Despite this rarity, tool use has been regarded by some researchers as an evolutionary antecedent to human evolution, but this is not supported by any strong phylogenetic evidence. Instead, the behavioural origins of tool use are thought to be a combination of ecological drivers, general cognitive or morphological prerequisites and the role of social learning.
The earliest traces of tool technology are thought to have emerged in East Africa about 2.5 million years ago, when the first hominins, who were part of a group of apes called Australopithecus, began making stone tools. These artifacts were used for hunting, building fires, and constructing shelters.
This early period of stone tool technology was followed by the Middle Stone Age some 300,000 years ago. This was the time when humans started to develop more sophisticated tools, such as projectile points on spear shafts and blades on arrowheads, that greatly improved their hunting skills.
But the transition from clunky hand-held stone tools to refined Middle Stone Age implements wasn’t a linear process. Some fossils from Omo Kibish in Ethiopia, for example, look very modern at 195,000 years old, while others, like those found in Iwo Eleru Cave in Nigeria, appear more archaic.
It’s this discrepancy between fossils that has lead some scientists to suggest that the ancestors of modern humans didn’t evolve all their representative traits until later in history, about 5 million years ago. This is because some fossils show that humans migrated from Africa into other regions of the world, and so the species they resembled might have looked different in those different environments.
The problem with this theory is that there are many different fossils that resemble modern humans, some of which date back much further than 5 million years. These older fossils are sometimes referred to as “early Homo sapiens.” But they often don’t have all the features that modern humans do, such as large brains and thin skulls.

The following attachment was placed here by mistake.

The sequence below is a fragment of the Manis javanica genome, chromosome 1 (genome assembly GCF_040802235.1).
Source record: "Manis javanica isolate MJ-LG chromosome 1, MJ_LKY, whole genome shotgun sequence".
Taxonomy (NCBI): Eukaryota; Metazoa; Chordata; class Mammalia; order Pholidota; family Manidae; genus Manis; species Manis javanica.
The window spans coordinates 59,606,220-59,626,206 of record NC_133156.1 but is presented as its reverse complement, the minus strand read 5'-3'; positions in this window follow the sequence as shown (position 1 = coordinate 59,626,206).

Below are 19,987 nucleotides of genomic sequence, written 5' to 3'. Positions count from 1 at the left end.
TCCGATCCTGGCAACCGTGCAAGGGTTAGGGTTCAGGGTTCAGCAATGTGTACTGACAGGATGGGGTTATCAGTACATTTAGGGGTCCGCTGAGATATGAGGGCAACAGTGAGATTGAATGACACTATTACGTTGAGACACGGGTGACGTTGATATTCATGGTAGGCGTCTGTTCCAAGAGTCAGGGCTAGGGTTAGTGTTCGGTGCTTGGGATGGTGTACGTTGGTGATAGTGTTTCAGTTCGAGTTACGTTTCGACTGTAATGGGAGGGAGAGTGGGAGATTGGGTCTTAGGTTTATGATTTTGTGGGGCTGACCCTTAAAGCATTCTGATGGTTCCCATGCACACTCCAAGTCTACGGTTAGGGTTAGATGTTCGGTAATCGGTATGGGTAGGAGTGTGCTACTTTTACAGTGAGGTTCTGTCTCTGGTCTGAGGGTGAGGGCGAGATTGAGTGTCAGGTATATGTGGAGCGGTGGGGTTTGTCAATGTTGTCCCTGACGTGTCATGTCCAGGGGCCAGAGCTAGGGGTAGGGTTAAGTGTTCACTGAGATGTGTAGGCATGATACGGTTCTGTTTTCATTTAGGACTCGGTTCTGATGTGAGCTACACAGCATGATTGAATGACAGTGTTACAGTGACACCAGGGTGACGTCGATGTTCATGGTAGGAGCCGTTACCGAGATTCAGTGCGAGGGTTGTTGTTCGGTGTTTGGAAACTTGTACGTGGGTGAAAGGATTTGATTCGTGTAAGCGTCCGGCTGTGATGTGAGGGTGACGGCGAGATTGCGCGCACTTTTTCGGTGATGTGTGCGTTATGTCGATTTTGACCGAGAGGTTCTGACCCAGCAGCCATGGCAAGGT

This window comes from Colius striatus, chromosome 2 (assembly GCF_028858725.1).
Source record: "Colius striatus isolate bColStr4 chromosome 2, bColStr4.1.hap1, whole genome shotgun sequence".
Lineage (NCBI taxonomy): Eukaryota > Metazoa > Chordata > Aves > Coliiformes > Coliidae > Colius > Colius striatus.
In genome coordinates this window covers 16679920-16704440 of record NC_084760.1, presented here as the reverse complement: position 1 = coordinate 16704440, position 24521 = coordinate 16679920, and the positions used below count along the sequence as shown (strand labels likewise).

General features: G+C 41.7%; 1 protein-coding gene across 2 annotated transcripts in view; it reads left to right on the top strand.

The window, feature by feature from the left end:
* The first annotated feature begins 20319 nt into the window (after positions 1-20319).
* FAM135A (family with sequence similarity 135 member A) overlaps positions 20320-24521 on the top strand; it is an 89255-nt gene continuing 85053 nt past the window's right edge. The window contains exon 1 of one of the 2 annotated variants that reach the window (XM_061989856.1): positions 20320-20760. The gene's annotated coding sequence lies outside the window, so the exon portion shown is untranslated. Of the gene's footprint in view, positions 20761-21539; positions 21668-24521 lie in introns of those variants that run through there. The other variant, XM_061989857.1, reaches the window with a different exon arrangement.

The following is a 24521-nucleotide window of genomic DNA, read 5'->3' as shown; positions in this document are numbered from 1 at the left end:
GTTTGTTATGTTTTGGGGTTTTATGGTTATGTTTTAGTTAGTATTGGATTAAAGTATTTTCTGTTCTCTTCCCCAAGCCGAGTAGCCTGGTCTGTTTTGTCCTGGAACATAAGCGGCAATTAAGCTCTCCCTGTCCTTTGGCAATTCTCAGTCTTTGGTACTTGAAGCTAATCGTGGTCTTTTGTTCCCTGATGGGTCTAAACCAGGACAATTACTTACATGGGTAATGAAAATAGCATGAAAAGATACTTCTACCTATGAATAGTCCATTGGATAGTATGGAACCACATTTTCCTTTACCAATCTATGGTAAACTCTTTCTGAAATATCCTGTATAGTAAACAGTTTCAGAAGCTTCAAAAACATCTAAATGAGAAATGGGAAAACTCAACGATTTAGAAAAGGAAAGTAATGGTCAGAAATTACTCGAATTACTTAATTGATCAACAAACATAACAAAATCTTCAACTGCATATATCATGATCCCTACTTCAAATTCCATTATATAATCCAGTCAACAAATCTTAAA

Humans are the only species to have developed culture
Culture is the set of social behaviors, institutions, norms, laws, customs and beliefs a group of people share. It involves a range of activities and abilities, including language, art, music, dance, food preparation and hunting techniques, and even how the people in a society communicate with each other.
Humans are unique among all living species in that we are the only known creatures to have developed culture. We are also the only species to have populated, adapted to and significantly altered many land regions throughout the world, creating profound environmental impacts and new survival challenges.
All species have gone through a process of evolution that changes their physical traits and behavior. This natural change is caused by a series of mutations in genes that result in new adaptations for living in specific environments.
For example, modern humans have larger brains than their ancestors and their faces have less of the heavy brow ridges and prognathism that are common in early humans. They also have lighter skeletons with smaller bones and teeth.